// rest of implementation removed for example simplicity
    
    }
  • Leverage Non-Blocking I/O in Operations

    The HttpClient is capable of using non-blocking I/O to make the requests. Operations must leverage this capability and also be defined as non-blocking.

  • Do not reference <http:requester-config> Elements

    The HttpService allows you to obtain the HttpClient associated with a separate <http:requester-config> element. Although this capability exists, it is not meant to be used by connectors. Connectors must not use this feature.

    All connectors in need of a HttpClient instance, must create and manage their own.

  • Provide HTTP Proxy settings

    Connectors using HttpClient instances should provide the ability to configure a proxy, in a manner that is consistent with the standard HttpConnector.

    Examples of how to do that can be found in the Http Connector code.

Exposing HTTP Inbound Endpoints

Some connectors need to expose their own HTTP inbound endpoints.

To achieve this, connectors must reference an external <http:listener-config> element to obtain an HttpServer instance. Connectors must not create their own servers.

This must be achieved as follows:

  • Correctly reference the listener config

    The connection provider must expose a String parameter called listenerConfig. This parameter must be of type String, not accept expressions, and use the @ConfigReference annotation to indicate that it points to an <http:listener-config> element.

    For example:

    @Parameter
    @Expression(NOT_SUPPORTED)
    @ConfigReference(name = "LISTENER_CONFIG", namespace = "HTTP")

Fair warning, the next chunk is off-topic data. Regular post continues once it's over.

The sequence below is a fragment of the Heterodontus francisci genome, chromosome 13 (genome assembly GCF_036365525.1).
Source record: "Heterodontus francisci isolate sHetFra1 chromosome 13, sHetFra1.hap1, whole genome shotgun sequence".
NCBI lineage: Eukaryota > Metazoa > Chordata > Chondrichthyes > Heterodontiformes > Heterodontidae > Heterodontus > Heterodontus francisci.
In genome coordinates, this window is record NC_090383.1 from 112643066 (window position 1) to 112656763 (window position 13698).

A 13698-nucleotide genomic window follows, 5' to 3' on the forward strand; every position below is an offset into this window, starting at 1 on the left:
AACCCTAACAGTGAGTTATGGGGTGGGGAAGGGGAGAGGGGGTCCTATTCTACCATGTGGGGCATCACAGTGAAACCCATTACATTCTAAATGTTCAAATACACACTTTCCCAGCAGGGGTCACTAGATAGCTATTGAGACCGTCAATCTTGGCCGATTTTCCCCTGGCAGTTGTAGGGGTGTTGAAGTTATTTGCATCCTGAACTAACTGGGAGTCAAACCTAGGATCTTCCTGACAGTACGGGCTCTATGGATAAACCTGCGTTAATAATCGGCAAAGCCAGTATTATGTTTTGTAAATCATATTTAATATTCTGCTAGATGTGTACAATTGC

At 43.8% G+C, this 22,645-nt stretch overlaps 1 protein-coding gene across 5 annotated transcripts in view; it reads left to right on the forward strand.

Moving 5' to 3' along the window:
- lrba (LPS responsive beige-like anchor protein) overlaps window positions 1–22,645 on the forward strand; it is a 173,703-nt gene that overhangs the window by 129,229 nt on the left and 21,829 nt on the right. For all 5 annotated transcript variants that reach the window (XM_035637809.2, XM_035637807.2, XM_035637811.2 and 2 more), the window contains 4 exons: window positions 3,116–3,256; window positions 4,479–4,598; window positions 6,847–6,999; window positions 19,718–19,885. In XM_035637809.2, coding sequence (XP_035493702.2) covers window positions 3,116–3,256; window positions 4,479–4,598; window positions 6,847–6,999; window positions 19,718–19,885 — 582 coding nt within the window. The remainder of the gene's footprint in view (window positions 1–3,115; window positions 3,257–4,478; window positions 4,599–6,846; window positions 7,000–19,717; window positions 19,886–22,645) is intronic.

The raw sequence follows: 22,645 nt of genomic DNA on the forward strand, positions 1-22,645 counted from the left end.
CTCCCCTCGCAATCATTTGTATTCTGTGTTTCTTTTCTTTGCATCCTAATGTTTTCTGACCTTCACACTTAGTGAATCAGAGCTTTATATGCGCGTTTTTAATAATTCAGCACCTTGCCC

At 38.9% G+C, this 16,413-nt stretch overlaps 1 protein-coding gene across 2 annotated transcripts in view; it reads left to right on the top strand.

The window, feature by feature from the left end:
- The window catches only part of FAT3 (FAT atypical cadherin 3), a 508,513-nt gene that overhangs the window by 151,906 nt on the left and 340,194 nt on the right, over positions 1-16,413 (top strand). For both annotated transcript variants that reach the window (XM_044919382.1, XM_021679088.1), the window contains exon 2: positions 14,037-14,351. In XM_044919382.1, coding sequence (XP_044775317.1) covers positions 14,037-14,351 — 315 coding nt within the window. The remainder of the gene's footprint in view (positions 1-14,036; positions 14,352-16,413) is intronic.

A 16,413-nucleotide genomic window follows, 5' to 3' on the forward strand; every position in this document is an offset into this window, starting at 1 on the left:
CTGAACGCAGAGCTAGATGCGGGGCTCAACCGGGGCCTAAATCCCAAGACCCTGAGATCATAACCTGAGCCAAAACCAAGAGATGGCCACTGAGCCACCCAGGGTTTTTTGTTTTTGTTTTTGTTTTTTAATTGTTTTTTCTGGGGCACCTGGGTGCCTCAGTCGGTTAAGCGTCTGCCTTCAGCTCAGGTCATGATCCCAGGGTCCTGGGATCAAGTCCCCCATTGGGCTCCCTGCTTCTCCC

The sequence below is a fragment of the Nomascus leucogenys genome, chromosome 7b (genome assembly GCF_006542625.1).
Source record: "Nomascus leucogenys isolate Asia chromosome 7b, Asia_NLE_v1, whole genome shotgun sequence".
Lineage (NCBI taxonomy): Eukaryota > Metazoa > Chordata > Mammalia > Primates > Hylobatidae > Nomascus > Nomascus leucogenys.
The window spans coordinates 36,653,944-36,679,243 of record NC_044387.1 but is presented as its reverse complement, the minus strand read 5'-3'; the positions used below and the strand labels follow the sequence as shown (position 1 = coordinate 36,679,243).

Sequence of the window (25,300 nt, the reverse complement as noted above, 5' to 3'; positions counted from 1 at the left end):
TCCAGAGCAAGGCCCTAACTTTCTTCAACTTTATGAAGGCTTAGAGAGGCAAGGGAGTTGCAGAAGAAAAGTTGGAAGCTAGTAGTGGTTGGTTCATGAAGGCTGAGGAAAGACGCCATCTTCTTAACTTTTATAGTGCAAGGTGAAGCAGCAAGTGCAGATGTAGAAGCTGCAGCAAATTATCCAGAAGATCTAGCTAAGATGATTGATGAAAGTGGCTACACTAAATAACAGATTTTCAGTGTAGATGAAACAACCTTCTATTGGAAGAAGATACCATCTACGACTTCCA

private String listenerConfig;
  • Add a RequestHandler

    Using the listenerConfig parameter added above, a matching HttpServer instance can be obtained like this:

    HttpServer httpServer;
    try {
            httpServer = httpService.getServerFactory().lookup(listenerConfig);
            } catch (ServerNotFoundException e) {
            throw new IllegalArgumentException(
               format("Connector configuration '%s' refers to an <http:listener-config> with name '%s', "
                   + "but such element doesn't exist", configName, listenerConfigName),
               e);
    }

    With the obtained HttpServer, a new RequestHandler can be added using the org.mule.runtime.http.api.server.HttpServer#addRequestHandler(java.lang.String, org.mule.runtime.http.api.server.RequestHandler) method.

    The connector must carefully follow the contract defined in the Javadocs for that method. Most importantly, invoking that method will return a RequestHandlerManager instance. Those instances must be kept by the connector as they expose two important methods: start() and stop().

    The inbound endpoint will not be actually functioning until the start() method is invoked on the RequestHandlerManager. At the same time, the endpoint does not go away until the stop() method is invoked on the RequestHandlerManager.

    That means that when the component owning the custom endpoint is stopped, so must the RequestHandlerManager be stopped. Otherwise, your connector will generate a memory leak.

Make Timeouts Configurable

The connector must expose a parameter that controls the timeout of the HTTP requests.

This must be done in a way that is consistent with the previously discussed rules about how to handle duration parameters and making timeouts Config Override parameters.

HTTPS Security

The connector must support the HTTPS scheme whenever possible and must consider it as the recommended option:

  • If the remote system supports only HTTPS, then the connector must have a required TlsContextFactory parameter.

  • If the remote system supports both HTTP and HTTPS schemes, then the connector must support both options but log a warning when HTTP is used.